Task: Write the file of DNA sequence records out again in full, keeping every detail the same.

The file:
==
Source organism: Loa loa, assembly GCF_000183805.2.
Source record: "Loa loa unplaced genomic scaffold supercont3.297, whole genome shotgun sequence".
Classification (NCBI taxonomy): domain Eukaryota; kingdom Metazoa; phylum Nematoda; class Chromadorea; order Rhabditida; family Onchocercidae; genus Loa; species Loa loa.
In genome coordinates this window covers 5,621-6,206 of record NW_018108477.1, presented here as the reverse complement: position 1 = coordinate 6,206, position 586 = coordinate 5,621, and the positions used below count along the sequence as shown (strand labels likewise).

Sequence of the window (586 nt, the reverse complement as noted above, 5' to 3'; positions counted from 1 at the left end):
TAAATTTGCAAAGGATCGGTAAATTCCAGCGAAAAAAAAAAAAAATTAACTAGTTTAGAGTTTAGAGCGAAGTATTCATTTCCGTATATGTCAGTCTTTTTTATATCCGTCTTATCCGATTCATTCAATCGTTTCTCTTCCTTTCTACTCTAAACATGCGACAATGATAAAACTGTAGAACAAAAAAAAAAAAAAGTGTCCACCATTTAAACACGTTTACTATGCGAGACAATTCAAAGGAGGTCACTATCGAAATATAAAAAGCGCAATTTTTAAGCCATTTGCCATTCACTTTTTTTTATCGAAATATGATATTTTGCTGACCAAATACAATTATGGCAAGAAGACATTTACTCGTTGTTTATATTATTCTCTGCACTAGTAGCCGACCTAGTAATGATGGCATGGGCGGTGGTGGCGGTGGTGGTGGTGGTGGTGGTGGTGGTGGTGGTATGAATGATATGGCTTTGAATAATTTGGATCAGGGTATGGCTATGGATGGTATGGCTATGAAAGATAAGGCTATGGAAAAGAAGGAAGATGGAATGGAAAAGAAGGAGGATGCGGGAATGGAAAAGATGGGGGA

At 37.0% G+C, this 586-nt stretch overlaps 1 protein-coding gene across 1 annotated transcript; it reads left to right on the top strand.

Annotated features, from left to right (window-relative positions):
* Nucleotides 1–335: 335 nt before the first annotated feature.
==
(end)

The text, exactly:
Source organism: Loa loa, assembly GCF_000183805.2.
Source record: "Loa loa unplaced genomic scaffold supercont3.297, whole genome shotgun sequence".
Classification (NCBI taxonomy): domain Eukaryota; kingdom Metazoa; phylum Nematoda; class Chromadorea; order Rhabditida; family Onchocercidae; genus Loa; species Loa loa.
In genome coordinates this window covers 5,621-6,206 of record NW_018108477.1, presented here as the reverse complement: position 1 = coordinate 6,206, position 586 = coordinate 5,621, and the positions used below count along the sequence as shown (strand labels likewise).

Sequence of the window (586 nt, the reverse complement as noted above, 5' to 3'; positions counted from 1 at the left end):
TAAATTTGCAAAGGATCGGTAAATTCCAGCGAAAAAAAAAAAAAATTAACTAGTTTAGAGTTTAGAGCGAAGTATTCATTTCCGTATATGTCAGTCTTTTTTATATCCGTCTTATCCGATTCATTCAATCGTTTCTCTTCCTTTCTACTCTAAACATGCGACAATGATAAAACTGTAGAACAAAAAAAAAAAAAAGTGTCCACCATTTAAACACGTTTACTATGCGAGACAATTCAAAGGAGGTCACTATCGAAATATAAAAAGCGCAATTTTTAAGCCATTTGCCATTCACTTTTTTTTATCGAAATATGATATTTTGCTGACCAAATACAATTATGGCAAGAAGACATTTACTCGTTGTTTATATTATTCTCTGCACTAGTAGCCGACCTAGTAATGATGGCATGGGCGGTGGTGGCGGTGGTGGTGGTGGTGGTGGTGGTGGTGGTGGTATGAATGATATGGCTTTGAATAATTTGGATCAGGGTATGGCTATGGATGGTATGGCTATGAAAGATAAGGCTATGGAAAAGAAGGAAGATGGAATGGAAAAGAAGGAGGATGCGGGAATGGAAAAGATGGGGGA

At 37.0% G+C, this 586-nt stretch overlaps 1 protein-coding gene across 1 annotated transcript; it reads left to right on the top strand.

Annotated features, from left to right (window-relative positions):
* Nucleotides 1–335: 335 nt before the first annotated feature.